Best Shots advance review: We Only Find Them When They're Dead #1

(Image credit: Boom! Studios)

Artist Simone Di Meo dedicates We Only Find Them When They're Dead #1 to their mother "who taught [him] to look at the stars." The vast expanse of the cosmos is where the new Boom! Studios series focuses its gaze, with the cover itself making how small we are in the grand scheme of existence evident. The typeface of the series' title stretches across most of the image, the words themselves bigger than the spaceship that an artist would ordinarily make the focal point. Di Meo's work here and in the sequential images between the covers strike a fine balance better the wonder of looking out beyond Earth and the existential terror of considering our place in the universe that it stems from doing so.

We Only Find Them When They're Dead #1 credits

 Written by Al Ewing
Art by Simone Di Meo and Mariasara Miotti
Lettering by AndWorld Design
Published by Boom! Studios
'Rama Rating: 9 out of 10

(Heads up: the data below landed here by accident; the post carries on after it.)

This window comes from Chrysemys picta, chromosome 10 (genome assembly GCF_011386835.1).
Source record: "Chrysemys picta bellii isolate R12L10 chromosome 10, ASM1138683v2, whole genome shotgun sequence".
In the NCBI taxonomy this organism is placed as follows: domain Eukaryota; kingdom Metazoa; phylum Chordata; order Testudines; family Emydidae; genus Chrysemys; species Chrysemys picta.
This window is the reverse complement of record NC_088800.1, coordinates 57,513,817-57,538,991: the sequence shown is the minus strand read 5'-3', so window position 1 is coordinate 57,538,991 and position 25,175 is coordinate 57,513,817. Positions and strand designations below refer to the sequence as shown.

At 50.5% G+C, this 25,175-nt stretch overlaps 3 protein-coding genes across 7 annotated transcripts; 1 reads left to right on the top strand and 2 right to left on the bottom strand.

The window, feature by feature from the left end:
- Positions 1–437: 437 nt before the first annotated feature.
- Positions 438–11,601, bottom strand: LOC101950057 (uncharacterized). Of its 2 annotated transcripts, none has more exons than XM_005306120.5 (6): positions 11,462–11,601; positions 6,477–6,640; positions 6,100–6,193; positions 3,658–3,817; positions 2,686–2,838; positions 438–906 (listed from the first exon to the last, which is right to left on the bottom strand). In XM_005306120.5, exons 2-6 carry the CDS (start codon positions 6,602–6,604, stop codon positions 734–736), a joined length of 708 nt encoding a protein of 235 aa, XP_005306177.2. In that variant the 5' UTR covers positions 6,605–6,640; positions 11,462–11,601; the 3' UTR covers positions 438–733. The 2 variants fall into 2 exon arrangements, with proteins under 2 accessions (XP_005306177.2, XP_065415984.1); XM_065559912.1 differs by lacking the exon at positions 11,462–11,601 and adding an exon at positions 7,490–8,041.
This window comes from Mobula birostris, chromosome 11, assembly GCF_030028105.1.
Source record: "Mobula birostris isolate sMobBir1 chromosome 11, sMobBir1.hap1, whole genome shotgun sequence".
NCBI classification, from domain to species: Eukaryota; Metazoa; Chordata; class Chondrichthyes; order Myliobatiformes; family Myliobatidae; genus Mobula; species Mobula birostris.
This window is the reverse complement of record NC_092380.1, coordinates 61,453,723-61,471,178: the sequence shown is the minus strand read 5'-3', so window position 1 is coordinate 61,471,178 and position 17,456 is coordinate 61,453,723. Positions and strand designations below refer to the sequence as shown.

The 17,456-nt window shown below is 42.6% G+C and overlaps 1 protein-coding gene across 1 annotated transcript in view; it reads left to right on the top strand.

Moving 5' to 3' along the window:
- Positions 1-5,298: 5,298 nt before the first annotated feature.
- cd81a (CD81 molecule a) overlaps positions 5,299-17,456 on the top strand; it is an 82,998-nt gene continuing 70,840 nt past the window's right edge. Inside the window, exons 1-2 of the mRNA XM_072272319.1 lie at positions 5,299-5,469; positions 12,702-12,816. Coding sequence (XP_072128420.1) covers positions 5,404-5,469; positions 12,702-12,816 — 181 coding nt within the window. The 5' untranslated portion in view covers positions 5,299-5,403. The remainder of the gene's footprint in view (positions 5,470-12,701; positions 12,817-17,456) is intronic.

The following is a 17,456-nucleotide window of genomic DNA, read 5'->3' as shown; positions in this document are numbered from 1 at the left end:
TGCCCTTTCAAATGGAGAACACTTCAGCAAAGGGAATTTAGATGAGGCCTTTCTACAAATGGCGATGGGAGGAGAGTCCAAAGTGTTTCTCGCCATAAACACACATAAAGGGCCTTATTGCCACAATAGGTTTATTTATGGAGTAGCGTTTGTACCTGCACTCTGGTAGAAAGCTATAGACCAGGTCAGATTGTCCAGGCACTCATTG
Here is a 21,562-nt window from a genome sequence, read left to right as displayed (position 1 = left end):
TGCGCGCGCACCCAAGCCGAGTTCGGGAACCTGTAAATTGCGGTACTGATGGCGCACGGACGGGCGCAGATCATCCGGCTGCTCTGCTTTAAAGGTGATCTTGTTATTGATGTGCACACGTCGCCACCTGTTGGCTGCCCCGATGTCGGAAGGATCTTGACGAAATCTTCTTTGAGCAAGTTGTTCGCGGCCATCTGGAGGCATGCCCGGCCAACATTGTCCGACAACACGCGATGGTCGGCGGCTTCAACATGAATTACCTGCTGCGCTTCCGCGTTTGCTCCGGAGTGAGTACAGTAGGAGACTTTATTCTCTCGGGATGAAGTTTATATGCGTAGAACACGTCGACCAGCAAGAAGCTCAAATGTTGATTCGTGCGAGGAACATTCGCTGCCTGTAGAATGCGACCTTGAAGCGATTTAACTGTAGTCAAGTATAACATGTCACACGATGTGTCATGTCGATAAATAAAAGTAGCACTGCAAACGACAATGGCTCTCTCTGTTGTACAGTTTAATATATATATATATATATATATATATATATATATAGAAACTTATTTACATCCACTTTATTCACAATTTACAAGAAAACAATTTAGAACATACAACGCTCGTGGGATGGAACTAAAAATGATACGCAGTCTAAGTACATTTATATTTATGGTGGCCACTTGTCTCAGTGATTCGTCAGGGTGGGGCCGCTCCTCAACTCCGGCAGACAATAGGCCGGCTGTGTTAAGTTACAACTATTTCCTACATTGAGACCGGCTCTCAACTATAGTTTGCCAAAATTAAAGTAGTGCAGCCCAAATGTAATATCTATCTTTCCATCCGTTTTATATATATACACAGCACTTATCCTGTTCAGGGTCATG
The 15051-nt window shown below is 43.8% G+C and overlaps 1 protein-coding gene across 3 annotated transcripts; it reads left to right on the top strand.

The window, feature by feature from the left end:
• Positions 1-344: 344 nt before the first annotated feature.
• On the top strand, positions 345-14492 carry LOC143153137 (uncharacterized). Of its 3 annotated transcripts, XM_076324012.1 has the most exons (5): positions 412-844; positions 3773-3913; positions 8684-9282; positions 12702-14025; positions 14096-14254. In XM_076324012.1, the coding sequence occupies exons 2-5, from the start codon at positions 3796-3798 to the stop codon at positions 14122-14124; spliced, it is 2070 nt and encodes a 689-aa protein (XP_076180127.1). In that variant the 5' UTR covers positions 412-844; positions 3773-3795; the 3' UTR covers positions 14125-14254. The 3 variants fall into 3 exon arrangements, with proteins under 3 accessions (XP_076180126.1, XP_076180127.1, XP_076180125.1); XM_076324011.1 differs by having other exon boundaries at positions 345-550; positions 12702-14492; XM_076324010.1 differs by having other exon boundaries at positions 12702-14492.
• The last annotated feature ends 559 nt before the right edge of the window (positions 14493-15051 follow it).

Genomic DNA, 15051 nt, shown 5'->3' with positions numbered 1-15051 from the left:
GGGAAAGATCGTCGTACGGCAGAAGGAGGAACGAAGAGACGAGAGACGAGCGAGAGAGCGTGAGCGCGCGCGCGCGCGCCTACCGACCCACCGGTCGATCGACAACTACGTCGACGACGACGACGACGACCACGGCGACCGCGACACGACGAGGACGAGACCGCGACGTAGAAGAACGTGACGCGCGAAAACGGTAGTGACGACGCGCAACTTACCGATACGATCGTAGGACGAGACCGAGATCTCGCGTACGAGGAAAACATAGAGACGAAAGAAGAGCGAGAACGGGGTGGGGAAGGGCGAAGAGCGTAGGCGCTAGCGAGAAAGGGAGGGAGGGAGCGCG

Al Ewing has always been a versatile writer, capable of finding the ideal tone and style for each book, though it's only following the success of Immortal Hulk that his work has seen the sales success it deserves. Off that he's been able to relaunch Guardians of the Galaxy and co-write the big Marvel event of the season, Empyre. As such, it's the ideal time for him to launch a creator-owned series, reuniting with Di Meo – the pair collaborated on Immortal Hulk: The Best Defense. This opening salvo, however, has more in common with #25 of the main run, which initially seemed like it was telling a disconnected cosmic tale, only for how it established the wider scale of things to be put into context with the reveal of how Bruce Banner fits into it all. Here, he's just as keenly aware of the breadth of the story he wants to tell and how big the characters are in relation.